Born: Los Angeles, California (Buff); Omaha, Nebraska (Hensman)
Education: University of Southern California, 1952 (both)
Best known for: Post-and-beam construction, homes that offered simultaneous openness and privacy, and Case Study House #20. The Case Study Houses, through an Arts & Architecture magazine program, were intended to foster the creation of modern, easily constructed and affordable housing prototypes. Long after the program ended, Buff & Hensman continued to build homes along the same guiding principles.
Conrad Buff III and Donald Hensman are the epitome of two being greater than the sum of their parts. Buff’s fine artistry and craftsman aesthetic harmonized with Hensman’s simplicity and precision in an enduring collaboration. The pair later welcomed their former USC professor, Calvin Straub, into the partnership for five years to avoid competing with him.
As savvy young undergrads, the two designed thousands of tract homes for a prominent developer. Upon opening their firm, they gained ground in the architectural community for their creative use of challenging sites and a mastery of designing homes that were intensely private yet relaxed and open.
Julius Shulman photographed many early projects in their favored post-and-beam style. The photographer’s connections and endless flow of assignments helped promote Buff & Hensman and modernism at large. Just six years out of USC, their Case Study Home #20 received untold global attention through the pages of Art & Architecture magazine and the resulting publicity. Overnight, Buff & Hensman went from a well-respected firm to the stars of modern architecture.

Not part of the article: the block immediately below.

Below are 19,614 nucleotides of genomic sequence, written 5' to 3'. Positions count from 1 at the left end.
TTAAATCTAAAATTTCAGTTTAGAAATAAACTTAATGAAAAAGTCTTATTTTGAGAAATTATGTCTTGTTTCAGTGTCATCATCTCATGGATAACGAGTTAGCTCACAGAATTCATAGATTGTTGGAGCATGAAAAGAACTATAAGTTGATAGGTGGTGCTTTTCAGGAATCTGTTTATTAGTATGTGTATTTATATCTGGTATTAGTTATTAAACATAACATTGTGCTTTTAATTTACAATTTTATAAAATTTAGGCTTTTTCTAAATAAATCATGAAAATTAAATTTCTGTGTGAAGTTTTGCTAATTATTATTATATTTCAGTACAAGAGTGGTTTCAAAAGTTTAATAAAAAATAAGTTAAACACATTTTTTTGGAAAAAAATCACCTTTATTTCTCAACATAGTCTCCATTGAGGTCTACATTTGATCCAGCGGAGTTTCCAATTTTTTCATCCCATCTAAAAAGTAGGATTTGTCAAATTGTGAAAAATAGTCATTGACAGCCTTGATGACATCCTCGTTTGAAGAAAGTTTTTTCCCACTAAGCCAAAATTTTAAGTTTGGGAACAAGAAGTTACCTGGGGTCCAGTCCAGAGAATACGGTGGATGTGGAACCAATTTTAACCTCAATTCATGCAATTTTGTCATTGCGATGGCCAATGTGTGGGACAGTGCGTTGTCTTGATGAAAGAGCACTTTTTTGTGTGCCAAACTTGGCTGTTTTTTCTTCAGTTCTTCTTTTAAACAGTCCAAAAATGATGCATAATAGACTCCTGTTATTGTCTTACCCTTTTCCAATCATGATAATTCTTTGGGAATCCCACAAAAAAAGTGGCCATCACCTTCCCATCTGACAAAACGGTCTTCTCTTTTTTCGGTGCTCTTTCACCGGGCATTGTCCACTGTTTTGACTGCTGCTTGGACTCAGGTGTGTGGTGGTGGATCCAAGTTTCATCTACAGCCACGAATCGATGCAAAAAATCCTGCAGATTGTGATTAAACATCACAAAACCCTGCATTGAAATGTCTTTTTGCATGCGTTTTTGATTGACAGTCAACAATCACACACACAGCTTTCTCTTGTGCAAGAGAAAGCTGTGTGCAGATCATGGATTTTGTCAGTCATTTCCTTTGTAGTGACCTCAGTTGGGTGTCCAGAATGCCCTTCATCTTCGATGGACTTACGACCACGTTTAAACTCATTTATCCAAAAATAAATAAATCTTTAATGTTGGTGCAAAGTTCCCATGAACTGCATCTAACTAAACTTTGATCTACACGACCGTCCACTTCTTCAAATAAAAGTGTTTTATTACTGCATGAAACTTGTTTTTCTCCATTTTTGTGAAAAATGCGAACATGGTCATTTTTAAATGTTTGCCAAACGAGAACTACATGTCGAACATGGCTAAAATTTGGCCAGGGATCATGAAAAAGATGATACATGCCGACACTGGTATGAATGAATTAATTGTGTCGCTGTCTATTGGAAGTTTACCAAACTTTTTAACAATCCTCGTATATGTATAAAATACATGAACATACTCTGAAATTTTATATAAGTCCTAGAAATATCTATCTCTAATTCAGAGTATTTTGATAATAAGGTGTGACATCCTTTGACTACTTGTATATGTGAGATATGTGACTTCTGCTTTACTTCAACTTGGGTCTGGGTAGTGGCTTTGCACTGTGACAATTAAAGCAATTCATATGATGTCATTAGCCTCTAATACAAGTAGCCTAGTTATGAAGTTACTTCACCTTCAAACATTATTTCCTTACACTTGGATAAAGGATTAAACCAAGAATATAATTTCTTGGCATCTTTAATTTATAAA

In the productive decades that followed, their work evolved, particularly when California’s 1970s building code required it. Casual post-war homes that opened from wood frames and glass panels into the sunny outdoors led to more complex studies in space, mass, light, and shadow. The pair stayed true to their roots: detailed workmanship, quality materials, and clever site orientation so lots lived large, despite their size.
Buff & Hensman collected more than 40 A.I.A. awards while designing artistically proportioned homes across Southern California, including celebrity estates and a concentration of lookers in Pasadena’s Poppy Peak Historic District.
The firm still practices after four incarnations across more than six decades: Buff & Hensman (1952-57); Buff, Straub & Hensman (1958-63); Buff & Hensman & Associates (1964-88), and Buff, Smith & Hensman (1988-present).
Other Notable Properties:
- Case Study House #20 in Altadena, 1958
- Laurence Harvey House, 1969
- William Holden House in Southridge, 1971?